Broken Enigma messages are still extremely valuable today, as they provide some of the best surviving direct accounts of the Nazi war effort.
Ronald Lewin's Ultra goes to War (1978)
John Winton's Ultra at Sea (1988)
Patrick Reesly's Very Special Intelligence The Story of the Admiralty's Operational Intelligence Center 1939-1945 (1977)
Nigel West's The SIGINT Secrets The Signals Intelligence War 1900 to Today (1986)
James Bamford's Body of Secrets Anatomy of the Ultra-Secret National Security Agency from the Cold War through the dawn of the New Century (2001)
Leo Marks Between Silk and Cyanide (1998)
^ Taylor, Fredrick. Dresden:Tuesday 13 February 1945. (NY): HarperCollins, ISBN 0-06-000676-5, (Lon): Bloomsbury. ISBN 0-7475-7078-7, 202.
Literature on ULTRA
Andrzej Dabrowa, Ph.D.
Richard Lobodzinski, MsME
The following article on Enigma's code breaking history and the effect it had upon progress of WWII was based upon well documented books, reports written by the involved individuals and statements made by the leading Allied leaders. Substantial effort was made to make this article as historically accurate as possible. To avoid confusion by the uninitiated readers the terminology used in this article was greatly simplified (apologies to the insiders of the intelligence craft). Due to the constraint on number of pages the article is limited to the most important facts and events as well as refrains from detailed descriptions. Those who wish to increase their knowledge and/or go into details are directed to the references given at the end of the article.
2. Historical background
3. Breaking the Enigma code
4. Polish decrypting effort 1930-1939
5. Polish decrypting effort 1939-1945
6. English decrypting effort - the beginnings
7. England - Bletchley Park
8. United States in the secret war
9. Battle of Britain
10. Invasion of French N. Africa
11. Battle of Atlantic
12. Battle of the terror weapons V1 & V2
After WW1 Poland found itself squeezed between nationalistic Germany and communist Russia. The Treaty of Versailles, a mere slap on Germany's wrist, offered little security. Political, economic and social unrest gave rise to fascism and to rapid rearmament. Russia, after a bloody revolution, continued its imperialism by engaging in war with Poland and by annexing its Asian neighbors.
When the German army adopted an encrypting machine, called Enigma, for all its high level communication, this created a problem for Polish intelligence in decoding the intercepted German messages. Consequently, in 1932, Poland established a modern cryptology department at the University of Poznan. After few months, three young Polish mathematicians,
Marian Rejewski, Jerzy Rozycki & Henryk Zygalski, derived very smart methods and broke the Enigma code, believed by the Germans to be unbreakable.
For the next few years, before and during the war, Poland had the ability to decrypt intercepted coded German messages. As Enigma evolved into a more complex and sophisticated machine, so too did the Polish methods and techniques. Just before the beginning of WWII the Poles transferred all their know-how and equipment to the French and British Allies for the use in the coming war. When the war started, on September 1st 1939, the Polish cryptologists were quickly evacuated from Poland through Romania to France. By October 1939 the reorganized cryptology unit started to decrypt Enigma messages again. Until the fall of France on June 17th 1940 the Polish unit operated officially in France. After that they went underground in "Vichy" France, where they operated until November 1942 when the Germans occupied southern France. Their escape to neutral, but friendly with Germany, Spain was a disaster as they were apprehended and imprisoned in cruel interment camps. Two key cryptologists and three radio operators managed to escape and reach England, but most fared much worse. Two senior intelligence officers and three engineers were caught by the Gestapo and were sent to German concentration camps. The two officers were liberated by the US Army but the three engineers perished.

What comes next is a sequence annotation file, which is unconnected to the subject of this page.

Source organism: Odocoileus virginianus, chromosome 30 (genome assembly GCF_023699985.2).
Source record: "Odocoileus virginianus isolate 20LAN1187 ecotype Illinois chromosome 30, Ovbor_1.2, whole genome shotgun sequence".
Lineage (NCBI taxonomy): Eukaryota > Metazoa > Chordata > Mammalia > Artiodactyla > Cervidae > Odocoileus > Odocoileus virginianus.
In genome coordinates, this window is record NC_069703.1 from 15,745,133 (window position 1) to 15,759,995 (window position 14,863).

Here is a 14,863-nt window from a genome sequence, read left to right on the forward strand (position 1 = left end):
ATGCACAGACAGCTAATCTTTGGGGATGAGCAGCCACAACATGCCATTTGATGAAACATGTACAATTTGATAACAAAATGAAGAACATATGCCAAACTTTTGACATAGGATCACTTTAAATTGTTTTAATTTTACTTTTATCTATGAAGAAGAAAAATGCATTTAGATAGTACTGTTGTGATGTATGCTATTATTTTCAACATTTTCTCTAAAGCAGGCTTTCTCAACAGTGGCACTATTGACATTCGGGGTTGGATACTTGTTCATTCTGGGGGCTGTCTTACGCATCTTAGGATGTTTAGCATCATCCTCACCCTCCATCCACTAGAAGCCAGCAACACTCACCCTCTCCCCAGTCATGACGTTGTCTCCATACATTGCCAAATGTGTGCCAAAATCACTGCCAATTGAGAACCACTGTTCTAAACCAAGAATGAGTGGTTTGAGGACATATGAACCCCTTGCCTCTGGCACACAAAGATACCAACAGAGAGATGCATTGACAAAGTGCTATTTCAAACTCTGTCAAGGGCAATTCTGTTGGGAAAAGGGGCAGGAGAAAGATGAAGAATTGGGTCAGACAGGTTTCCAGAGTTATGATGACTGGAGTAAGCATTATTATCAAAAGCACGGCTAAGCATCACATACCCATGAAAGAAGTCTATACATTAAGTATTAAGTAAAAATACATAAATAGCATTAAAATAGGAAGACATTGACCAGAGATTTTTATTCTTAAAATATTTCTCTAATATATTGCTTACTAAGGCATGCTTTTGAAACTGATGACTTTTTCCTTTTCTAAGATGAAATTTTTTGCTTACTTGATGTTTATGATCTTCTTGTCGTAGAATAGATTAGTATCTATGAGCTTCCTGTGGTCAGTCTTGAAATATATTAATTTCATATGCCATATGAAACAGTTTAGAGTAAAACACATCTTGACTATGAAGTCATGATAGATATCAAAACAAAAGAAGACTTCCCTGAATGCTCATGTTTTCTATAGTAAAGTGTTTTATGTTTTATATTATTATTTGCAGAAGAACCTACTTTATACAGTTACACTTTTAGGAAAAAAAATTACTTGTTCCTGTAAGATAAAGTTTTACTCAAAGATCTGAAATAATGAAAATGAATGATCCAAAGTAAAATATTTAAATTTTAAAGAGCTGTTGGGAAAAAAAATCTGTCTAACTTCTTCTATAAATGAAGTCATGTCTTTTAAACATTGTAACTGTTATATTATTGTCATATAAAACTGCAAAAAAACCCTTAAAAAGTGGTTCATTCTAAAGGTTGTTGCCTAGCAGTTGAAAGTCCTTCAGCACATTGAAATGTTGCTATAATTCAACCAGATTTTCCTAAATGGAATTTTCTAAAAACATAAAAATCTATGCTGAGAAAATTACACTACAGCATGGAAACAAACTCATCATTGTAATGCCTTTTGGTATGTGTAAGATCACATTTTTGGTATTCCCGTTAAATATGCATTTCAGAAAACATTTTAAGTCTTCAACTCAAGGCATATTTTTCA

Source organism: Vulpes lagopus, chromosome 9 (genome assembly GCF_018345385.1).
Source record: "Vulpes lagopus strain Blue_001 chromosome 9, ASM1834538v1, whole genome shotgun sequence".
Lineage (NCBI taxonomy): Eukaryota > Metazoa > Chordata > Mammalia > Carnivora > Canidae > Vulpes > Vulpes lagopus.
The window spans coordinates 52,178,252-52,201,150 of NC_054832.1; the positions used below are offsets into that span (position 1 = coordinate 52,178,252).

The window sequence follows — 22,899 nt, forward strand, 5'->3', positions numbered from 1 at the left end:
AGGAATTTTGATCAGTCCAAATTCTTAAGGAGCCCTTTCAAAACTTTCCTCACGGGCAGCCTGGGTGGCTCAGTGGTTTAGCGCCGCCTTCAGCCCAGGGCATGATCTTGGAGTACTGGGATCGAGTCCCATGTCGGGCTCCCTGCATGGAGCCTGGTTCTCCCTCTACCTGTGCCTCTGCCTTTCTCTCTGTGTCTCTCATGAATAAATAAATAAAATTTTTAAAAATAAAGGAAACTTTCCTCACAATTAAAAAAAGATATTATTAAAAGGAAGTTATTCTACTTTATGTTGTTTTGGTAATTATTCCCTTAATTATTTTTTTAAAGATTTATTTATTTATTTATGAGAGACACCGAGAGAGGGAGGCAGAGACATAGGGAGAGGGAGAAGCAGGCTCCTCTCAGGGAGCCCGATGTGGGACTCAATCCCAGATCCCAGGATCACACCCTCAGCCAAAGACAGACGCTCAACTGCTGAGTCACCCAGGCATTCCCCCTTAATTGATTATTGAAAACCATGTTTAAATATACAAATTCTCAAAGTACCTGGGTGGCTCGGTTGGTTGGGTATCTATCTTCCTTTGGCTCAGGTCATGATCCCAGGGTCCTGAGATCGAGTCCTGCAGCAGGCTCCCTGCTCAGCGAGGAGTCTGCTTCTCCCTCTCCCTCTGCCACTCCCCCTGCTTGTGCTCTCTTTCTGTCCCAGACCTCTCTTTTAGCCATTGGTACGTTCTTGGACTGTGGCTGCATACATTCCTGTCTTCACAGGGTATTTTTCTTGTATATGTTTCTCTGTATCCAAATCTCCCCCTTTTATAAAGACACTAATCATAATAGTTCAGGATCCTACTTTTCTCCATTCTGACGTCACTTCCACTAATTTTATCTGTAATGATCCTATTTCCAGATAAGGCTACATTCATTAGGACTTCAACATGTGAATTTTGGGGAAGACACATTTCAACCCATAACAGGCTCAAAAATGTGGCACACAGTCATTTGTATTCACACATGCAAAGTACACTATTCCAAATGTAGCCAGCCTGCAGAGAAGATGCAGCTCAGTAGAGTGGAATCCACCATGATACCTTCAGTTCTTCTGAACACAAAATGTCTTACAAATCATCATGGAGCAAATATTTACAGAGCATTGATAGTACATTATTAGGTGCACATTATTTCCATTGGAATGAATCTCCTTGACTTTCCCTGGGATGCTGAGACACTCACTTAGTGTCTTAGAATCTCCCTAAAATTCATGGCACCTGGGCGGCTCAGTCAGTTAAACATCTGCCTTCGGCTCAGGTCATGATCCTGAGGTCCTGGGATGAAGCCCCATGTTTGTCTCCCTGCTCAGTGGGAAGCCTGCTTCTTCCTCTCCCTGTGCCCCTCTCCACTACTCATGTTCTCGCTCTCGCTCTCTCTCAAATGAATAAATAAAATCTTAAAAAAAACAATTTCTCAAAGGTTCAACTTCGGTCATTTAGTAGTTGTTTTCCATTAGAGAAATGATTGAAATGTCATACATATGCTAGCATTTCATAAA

The British, using Polish decrypting methods, established a secret organization at Bletchley Park consisting of about 10,000 people to intercept, decrypt and disseminate German Enigma messages and intelligence. Selected Allied high ranking commanders received these decrypted German orders via the Ultra organization starting with the Battle of Britain, through the Battle of the Atlantic, the landing in Africa, the invasion of the Continent and the bombing of the V1 and V2 weapon sites.
The Polish effort in breaking Enigma's code shortened World War II in Europe by 6 to 12 months, sparing hundreds of thousand of casualties and saving Western Europe from occupation by the Red Army. This, however, did little to help Poland, which was abandoned to the mercy of communism by its allies. Fifty years of oppression brought economic disaster and personal suffering to its 35 million people. None of the Polish cryptologists received any recognition from the French, British or Americans.
In the year 2000 the Polish president, Mr. Aleksander Kwasniewski, made postmortem awards of the highest Polish military medals to Marian Rejewski, Jerzy Rozycki and Henryk Zygalski. The breaking of the Enigma code has been singled out by many war historians and great leaders as one of the greatest contributions to the war effort.